- Read the text you have to summarize very attentively, and you may need doing that several times. The task is to find out what the text is about and what it tries to imply. Write down your thought about that. It is OK if you change your mind or find some new connotations when you re-read that text, as the ideas might be not so obvious.
- Explore the title is the text has it. The title should include at least one of the most important ideas or help the audience to apprehend it.
- Consider the circumstances of that original text creation. Where and when was it published? This will help you to grasp the context. What was the target audience of that text? In such a way you find out which events and thoughts were important for them and what the author wanted to persuade them.
How to define the main arguments?
To find the arguments to mention them in the summary, you should refer to the text structure. Most original texts you will deal with in colleges have the logical structure, and their parts would introduce those arguments for the ideas.
- Create a basic outline of the text. It is easier to grasp the information when it is well-structured, and you can divide it into meaningful parts.
- Mark those areas and concepts that you would like to mention in your summary.
- Formulate the main concepts described in each paragraph. If the author has already composed the sentence that defines the idea – great. Write it down separately.
- Paraphrase these sentences – refer to the reported speech, shorten the longer constructions, etc. You should not use the same means as the original work, otherwise, it will turn your summary into a set of quotes.
- Get rid of all unimportant facts and details. Leave the main concepts and their supportive evidence only.
Write a Summary of the Text
When you are well-prepared for the task and have found the main ideas and the supportive and disproving arguments, you can write a summary of any text.
Compose the Introduction part. You have already dealt with this item in the essay, and it is also needed in summary. At the very beginning of your work name the author – give the first and last name – and the title of the original work you are summarizing. Define the type of the original work – it can be an article, a speech, an essay, or any other form of writing. After that, name the main ideas of the text you’ve selected.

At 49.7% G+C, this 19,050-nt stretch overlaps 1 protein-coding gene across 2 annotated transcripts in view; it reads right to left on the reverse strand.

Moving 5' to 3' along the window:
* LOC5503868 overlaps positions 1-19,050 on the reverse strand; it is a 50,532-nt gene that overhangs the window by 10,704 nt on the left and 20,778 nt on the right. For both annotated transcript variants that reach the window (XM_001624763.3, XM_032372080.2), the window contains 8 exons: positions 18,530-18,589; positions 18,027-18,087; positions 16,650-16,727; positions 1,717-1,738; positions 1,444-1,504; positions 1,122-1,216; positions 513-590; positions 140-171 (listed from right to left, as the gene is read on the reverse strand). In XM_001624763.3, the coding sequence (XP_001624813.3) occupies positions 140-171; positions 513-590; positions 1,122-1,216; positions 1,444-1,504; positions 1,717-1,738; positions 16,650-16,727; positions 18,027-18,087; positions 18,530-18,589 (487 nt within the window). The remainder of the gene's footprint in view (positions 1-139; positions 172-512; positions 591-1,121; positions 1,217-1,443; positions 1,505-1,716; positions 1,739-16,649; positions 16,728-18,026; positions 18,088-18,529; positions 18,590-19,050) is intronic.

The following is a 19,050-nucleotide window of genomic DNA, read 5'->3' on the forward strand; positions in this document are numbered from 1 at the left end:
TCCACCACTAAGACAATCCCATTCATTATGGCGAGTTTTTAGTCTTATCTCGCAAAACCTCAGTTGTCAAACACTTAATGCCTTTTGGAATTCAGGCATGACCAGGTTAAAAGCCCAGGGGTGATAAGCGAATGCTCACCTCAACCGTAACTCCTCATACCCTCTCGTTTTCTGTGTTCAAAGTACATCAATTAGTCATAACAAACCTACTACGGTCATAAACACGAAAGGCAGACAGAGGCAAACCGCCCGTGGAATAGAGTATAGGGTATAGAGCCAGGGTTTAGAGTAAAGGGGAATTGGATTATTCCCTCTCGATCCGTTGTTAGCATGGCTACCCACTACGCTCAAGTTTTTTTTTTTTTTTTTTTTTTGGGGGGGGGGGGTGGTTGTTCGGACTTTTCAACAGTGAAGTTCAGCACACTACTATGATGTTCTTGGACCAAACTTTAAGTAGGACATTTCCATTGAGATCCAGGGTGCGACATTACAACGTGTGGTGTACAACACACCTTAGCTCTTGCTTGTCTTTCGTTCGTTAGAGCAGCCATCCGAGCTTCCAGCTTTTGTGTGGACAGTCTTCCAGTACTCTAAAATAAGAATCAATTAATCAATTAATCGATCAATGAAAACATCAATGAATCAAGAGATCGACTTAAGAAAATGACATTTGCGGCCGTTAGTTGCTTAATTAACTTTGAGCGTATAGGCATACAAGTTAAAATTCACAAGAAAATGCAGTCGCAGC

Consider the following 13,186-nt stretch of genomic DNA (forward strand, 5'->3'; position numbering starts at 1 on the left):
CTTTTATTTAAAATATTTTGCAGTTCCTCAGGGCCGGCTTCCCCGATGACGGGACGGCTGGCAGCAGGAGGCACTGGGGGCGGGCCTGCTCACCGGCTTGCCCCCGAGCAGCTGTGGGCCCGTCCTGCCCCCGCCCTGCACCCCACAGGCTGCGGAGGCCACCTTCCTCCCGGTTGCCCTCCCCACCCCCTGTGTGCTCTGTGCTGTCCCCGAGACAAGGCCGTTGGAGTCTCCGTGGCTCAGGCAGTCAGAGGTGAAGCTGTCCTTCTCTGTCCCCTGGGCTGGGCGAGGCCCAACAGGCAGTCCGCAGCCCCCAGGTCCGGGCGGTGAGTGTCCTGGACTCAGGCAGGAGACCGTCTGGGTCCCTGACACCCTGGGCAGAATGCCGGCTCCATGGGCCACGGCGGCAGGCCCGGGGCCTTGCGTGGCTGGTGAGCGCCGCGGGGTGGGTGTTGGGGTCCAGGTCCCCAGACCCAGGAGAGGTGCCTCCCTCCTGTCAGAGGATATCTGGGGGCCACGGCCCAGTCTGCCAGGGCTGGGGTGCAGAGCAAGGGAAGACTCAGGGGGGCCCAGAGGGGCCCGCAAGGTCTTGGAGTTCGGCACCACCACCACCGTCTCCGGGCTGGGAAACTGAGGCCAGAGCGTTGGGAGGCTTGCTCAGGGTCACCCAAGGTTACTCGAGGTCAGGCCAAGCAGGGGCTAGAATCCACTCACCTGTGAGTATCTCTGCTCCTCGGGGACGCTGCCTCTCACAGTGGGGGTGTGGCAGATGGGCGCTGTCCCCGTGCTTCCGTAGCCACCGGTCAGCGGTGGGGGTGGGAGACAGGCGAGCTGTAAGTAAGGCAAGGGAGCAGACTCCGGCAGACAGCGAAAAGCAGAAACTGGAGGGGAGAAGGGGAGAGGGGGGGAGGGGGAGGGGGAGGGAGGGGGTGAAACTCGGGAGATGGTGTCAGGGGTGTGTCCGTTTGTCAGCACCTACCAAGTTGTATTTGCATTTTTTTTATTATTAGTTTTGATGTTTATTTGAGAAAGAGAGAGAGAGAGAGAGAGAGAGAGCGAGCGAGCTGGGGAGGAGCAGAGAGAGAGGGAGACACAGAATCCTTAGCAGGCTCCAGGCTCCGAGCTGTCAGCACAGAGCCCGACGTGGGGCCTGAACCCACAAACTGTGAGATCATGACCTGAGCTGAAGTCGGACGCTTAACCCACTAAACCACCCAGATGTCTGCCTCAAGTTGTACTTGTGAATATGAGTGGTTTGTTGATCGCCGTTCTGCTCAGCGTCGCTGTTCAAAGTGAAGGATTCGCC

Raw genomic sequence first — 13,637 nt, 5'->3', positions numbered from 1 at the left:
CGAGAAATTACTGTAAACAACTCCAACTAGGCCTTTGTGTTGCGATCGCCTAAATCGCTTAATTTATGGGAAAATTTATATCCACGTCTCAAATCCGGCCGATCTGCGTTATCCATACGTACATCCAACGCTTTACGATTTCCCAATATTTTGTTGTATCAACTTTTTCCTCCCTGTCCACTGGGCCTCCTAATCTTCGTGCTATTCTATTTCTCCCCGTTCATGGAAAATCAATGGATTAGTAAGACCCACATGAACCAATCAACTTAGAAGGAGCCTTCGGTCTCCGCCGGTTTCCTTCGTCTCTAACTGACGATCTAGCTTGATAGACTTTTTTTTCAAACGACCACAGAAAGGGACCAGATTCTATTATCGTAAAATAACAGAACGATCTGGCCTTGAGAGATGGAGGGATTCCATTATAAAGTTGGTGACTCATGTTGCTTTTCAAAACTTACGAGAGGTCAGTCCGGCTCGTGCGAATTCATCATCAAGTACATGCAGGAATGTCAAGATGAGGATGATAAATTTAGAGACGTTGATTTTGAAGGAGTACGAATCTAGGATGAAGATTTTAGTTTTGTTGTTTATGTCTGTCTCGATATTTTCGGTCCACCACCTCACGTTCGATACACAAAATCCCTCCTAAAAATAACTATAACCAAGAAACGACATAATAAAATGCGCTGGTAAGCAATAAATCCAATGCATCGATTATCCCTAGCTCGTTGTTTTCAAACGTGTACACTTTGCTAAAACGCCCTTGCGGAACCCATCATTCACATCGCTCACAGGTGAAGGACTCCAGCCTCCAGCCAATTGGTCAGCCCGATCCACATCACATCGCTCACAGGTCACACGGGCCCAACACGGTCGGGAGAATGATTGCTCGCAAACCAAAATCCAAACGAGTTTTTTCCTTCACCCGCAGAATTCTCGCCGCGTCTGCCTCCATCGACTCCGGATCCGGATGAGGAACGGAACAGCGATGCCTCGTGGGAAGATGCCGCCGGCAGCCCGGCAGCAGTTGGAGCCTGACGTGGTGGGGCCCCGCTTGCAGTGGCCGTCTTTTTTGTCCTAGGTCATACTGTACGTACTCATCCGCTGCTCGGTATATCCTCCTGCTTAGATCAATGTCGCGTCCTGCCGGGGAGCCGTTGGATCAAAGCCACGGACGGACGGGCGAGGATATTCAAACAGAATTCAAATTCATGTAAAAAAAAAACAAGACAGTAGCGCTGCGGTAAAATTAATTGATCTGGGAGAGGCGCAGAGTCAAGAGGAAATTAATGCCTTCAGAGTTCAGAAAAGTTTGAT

The Body part of the summary will include the arguments and examples from the source text. Assure that you include the meaningful fragments only, and not minor details. Note that you need to write in own words and turn the direct fragments from the original work to reported speech.
Check the inner logic of your text ad make sure that all statements are clear, and the arguments are connected with them. Also, compose and insert transition phrases to lead the audience from one idea to the next one smoothly.
Unlike the traditional essay, a summary does not require having a conclusion. You can just finish your restatement of the original text, and that will be all. You may include the Conclusion part if it is a part of the assigned task. Or, if you have created a great Conclusion part in your mind and want to share it with the audience.
Important tips for writing a summary
- You should always use the present tense in the summary even if you retell the past events and the authors are long gone.
- Make sure that you understand every detail in the original work. Check the meaning of any doubtful terms or phrases and analyze the logical connections to not produce an incorrect interpretation.
- Consider the choice of words. Your vocabulary must serve to make the summary clear, but you also can create a certain tone of the narrative. For example, you use the neutral “says” or the stronger “insists”, and this will produce a different impression on the audience. Note your verbs and adverbs, as they are the most powerful means.
What are the correct citation principles for a summary?
Like is already mentioned, you need to give credit to the authors. It is important to mark the sources you used, as you have to present the summary of some other text and not your ideas. Thus, follow these rules:
- The full name – first name and last name – must be set for the first reference. Further in the text, you use the author’s last name only.
- If the author has a title like an academic degree or simple Mr. or Mrs., it is not required to mention those titles. Though you can do it to prove their authority: if you summarize some scientific work, it would be helpful to include constructions like “Prof. Smith claims that…” or “Doctor Williams stands up against that…”
- You can replace the names and titles of the author with pronouns “he” or “she”, when you summarize a piece of text and need to mention the same author several times in that piece.
When you complete your summary, take your time and let your mind be refreshed. The best way is to give yourself some rest for at least a couple of hours without the text you worked on. Then get back to it, re-read it and revise. You may define mistakes or awkward phrases to fix. It is great if you can give your summary to someone to beta-read it and provide the feedback.
This way you can write a summary of any text, no matter how large and sophisticated it looks.